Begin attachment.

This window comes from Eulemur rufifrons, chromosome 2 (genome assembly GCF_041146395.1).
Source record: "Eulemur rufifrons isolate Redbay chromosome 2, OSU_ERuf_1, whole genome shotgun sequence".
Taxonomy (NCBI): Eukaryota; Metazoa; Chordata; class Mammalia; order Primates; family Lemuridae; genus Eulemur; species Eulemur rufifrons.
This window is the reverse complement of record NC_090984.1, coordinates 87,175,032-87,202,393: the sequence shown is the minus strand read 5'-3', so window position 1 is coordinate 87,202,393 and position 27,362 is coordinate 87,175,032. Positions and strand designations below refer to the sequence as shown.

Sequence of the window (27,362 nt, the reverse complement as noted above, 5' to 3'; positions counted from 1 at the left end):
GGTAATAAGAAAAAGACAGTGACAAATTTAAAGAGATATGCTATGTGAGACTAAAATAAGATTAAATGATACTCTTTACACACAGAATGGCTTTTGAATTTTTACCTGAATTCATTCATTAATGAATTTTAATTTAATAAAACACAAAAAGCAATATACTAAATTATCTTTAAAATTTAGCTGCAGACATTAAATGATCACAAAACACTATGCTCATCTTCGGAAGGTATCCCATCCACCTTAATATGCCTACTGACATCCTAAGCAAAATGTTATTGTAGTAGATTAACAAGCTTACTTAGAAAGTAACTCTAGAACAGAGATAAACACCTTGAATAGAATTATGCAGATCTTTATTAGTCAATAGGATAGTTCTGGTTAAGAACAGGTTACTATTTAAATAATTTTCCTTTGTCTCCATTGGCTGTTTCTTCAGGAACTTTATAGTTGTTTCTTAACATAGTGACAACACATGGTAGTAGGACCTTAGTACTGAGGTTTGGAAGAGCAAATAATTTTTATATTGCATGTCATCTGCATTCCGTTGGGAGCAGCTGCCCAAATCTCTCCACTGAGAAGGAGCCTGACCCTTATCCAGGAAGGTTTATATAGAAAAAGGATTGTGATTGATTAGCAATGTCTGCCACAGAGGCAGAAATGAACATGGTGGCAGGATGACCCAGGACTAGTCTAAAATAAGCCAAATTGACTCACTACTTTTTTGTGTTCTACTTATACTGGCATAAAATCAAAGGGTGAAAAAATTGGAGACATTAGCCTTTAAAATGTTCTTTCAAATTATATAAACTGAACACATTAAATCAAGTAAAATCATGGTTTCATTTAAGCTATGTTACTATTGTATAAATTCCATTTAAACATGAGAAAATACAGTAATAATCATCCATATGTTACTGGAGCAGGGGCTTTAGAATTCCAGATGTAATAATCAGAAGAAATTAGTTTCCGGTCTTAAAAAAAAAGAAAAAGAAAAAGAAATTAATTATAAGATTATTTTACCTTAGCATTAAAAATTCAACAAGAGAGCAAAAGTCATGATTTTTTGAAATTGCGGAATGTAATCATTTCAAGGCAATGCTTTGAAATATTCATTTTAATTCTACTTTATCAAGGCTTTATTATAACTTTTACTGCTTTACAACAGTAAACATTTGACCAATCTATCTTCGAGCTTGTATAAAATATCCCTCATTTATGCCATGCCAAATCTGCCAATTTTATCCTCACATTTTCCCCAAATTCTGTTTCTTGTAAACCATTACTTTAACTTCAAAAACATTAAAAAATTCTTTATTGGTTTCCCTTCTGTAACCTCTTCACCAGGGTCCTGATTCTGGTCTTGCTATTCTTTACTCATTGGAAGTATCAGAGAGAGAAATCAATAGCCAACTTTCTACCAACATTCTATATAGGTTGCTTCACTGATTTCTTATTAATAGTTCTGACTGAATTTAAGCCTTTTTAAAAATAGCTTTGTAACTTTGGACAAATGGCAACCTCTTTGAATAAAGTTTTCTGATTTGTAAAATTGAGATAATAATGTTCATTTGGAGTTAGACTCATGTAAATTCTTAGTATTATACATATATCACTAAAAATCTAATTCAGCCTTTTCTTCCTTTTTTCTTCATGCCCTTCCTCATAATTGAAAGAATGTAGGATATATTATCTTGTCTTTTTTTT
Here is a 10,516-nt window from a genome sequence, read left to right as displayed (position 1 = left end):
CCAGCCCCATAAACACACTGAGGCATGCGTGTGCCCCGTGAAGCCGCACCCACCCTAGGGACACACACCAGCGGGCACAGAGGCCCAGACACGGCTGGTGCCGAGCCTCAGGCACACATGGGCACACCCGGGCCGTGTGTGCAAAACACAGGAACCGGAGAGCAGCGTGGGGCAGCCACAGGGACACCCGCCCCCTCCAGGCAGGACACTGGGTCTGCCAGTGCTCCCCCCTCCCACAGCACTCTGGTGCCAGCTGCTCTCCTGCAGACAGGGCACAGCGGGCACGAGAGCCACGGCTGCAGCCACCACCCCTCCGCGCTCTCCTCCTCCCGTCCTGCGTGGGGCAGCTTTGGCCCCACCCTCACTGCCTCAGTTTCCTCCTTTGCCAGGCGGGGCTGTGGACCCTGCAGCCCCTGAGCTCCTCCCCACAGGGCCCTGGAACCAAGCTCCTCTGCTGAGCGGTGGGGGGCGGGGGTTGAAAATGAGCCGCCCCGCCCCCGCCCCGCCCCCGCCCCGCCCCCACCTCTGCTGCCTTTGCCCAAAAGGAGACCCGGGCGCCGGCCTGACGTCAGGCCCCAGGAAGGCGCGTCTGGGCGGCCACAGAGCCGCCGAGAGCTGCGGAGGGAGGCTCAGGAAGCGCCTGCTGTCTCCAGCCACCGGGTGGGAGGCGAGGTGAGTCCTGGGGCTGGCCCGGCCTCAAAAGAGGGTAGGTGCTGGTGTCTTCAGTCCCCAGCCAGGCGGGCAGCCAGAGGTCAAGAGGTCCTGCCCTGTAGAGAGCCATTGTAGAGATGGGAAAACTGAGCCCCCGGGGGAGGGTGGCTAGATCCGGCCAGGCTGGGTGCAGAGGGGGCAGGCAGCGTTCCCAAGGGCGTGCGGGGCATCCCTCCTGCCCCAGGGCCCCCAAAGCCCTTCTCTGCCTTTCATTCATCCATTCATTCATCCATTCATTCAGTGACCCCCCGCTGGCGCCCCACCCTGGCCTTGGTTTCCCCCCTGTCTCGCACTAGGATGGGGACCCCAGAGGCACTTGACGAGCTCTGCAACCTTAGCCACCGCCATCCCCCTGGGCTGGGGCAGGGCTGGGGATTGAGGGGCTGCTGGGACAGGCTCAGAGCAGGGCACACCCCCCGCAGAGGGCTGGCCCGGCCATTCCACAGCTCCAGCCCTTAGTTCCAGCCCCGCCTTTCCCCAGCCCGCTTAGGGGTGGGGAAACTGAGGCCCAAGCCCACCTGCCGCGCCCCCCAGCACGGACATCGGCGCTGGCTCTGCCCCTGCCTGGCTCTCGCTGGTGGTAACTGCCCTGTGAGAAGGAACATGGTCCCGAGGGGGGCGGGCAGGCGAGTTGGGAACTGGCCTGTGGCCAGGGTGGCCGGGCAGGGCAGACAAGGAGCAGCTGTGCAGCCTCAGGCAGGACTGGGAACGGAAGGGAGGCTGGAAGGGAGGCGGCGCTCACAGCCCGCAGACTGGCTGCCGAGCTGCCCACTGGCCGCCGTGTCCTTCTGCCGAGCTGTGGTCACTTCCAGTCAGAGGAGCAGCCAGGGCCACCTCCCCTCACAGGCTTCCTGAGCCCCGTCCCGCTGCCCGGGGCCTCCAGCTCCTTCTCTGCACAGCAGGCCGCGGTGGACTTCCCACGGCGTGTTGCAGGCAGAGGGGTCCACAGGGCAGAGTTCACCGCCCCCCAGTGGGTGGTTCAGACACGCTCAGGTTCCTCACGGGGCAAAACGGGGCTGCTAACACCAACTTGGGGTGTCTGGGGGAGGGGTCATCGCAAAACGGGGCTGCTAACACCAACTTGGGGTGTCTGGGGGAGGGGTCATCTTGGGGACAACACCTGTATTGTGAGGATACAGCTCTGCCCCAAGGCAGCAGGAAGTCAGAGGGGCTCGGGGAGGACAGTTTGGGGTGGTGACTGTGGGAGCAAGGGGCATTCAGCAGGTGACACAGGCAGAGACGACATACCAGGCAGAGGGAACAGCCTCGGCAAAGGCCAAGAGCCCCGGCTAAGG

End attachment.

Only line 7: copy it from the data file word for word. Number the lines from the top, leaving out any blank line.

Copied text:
Here is a 10,516-nt window from a genome sequence, read left to right as displayed (position 1 = left end):